More than half of bishops in the Netherlands were involved in covering up sexual abuse or committing abuse themselves between 1945- 2010, a Dutch newspaper has reported.
NRC Handelsblad, a respected Netherlands newspaper, claimed on Saturday 15 September that 20 of 39 bishops during the 65-year period are implicated in at least covering up abuse, with four auxiliary bishops suspected of abusing minors themselves.
“Four abused children and 16 others allowed the transfer of paedophile priests who could have caused new victims in other parishes,” the Dutch newspaper says.
The paper focuses on the story of one abusive priest, who was discovered, in 1969, to have abused three girls between the ages of 6 and 7. Despite this – and a suicide attempt by the priest after the abuse came to light – the priest was moved from diocese to diocese for over 20 years until in 1990 the priest killed himself after his abuse was once again publicised.
One of the three girls abused by the priest, Brigitte Kicken, now aged 62, told the Dutch newspaper she has spent years trying to bring attention to her case. She wrote to the pope and didn’t receive a reply. She even flew to Rome and hand-delivered her letter to the Vatican Post Office. She told the paper she later received a note saying the Vatican would reply “soon”. She has yet to receive another response. The paper does not give the dates of Ms Kicken's correspondence with the Vatican.
NRC Handelsblad also names the four auxiliary bishops alleged to have committed abuse as Bishop Jan Niënhaus of Utrecht, Bishop Jo Gijsen of Roermond, Philippe Bär Rotterdam, and Jan ter Schure of Den Bosch. All of them have died except Bär, who is now 90. Bär is alleged to have had sexual relations with seminarians.
A church spokeswoman told news outlet, Agence France Presse, that the Dutch church could “confirm a part” of the claims. She added that the names of several bishops “correspond to those named in a report commissioned by the church in 2010”.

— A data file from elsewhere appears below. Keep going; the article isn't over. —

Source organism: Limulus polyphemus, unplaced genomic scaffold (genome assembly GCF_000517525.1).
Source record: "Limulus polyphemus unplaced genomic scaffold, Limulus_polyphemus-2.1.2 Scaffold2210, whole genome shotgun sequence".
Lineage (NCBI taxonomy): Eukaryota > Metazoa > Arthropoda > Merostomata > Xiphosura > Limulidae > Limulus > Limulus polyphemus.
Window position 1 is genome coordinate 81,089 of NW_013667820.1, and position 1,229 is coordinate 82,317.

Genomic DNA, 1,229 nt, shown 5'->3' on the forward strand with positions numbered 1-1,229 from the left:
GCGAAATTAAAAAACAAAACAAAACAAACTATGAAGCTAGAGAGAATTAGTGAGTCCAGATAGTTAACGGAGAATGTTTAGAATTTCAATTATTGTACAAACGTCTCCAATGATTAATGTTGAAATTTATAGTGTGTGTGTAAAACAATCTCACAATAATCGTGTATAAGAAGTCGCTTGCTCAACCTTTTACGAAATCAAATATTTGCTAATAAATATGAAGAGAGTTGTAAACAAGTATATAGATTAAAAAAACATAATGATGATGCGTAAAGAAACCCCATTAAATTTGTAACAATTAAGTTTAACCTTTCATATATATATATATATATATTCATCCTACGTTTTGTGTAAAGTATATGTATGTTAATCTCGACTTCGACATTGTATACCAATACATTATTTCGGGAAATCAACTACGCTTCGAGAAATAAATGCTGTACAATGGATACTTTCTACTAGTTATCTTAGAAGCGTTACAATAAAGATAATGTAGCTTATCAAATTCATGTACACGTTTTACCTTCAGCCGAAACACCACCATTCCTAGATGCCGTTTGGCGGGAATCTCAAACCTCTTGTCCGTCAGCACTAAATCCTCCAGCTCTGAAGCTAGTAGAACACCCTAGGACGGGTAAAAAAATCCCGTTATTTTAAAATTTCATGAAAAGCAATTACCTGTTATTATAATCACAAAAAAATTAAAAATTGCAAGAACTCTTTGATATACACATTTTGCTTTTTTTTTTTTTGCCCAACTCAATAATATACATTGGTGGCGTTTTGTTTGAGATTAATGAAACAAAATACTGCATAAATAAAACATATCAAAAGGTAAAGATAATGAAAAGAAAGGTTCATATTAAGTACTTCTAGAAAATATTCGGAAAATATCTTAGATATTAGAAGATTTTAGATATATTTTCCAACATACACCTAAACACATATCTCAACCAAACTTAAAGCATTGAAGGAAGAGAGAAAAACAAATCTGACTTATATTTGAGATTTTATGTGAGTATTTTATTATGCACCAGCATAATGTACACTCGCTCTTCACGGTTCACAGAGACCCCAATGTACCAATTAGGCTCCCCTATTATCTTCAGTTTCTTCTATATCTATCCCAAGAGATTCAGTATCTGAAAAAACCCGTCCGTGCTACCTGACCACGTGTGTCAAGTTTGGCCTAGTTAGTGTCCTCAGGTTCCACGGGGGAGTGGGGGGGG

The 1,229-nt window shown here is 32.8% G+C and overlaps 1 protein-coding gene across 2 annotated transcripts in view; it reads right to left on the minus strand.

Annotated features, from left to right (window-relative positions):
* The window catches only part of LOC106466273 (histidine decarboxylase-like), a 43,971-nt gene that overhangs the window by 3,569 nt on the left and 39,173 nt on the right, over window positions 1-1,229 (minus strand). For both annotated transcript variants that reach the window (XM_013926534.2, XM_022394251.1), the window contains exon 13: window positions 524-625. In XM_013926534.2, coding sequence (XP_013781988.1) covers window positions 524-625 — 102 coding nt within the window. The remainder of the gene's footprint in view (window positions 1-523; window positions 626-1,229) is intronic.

In a statement published on their website on 15 September, the Dutch Bishops’ Conference said the NRC claims are “derived from existing sources” including an independent investigation commissioned by the Dutch Church and published in 2011.
The statement continues by saying that the majority of cases considered in the 2011 report were decades old and involved alleged perpetrators who were already deceased. It also says that the names of the bishops were not released due to “confidentiality” issues.
Responding to the accusation that bishops in some cases transferred abusive priests to other parishes, the statement says that in “certain cases, the abuse was known and it must be noted in those situations insufficient care was taken by bishops who gave these priests a new appointment.”
The statement continues by saying that following the findings and recommendations given in the 2011 report, the Dutch bishops’ conference has taken measures to prevent such situations happening in the future and has continued to update its policies to screen out abusers and better protect the Church.
“Sexual abuse shouldn’t happen anywhere, but certainly not in the Church, which has the mission to proclaim the Gospel of Christ,” the statement concluded.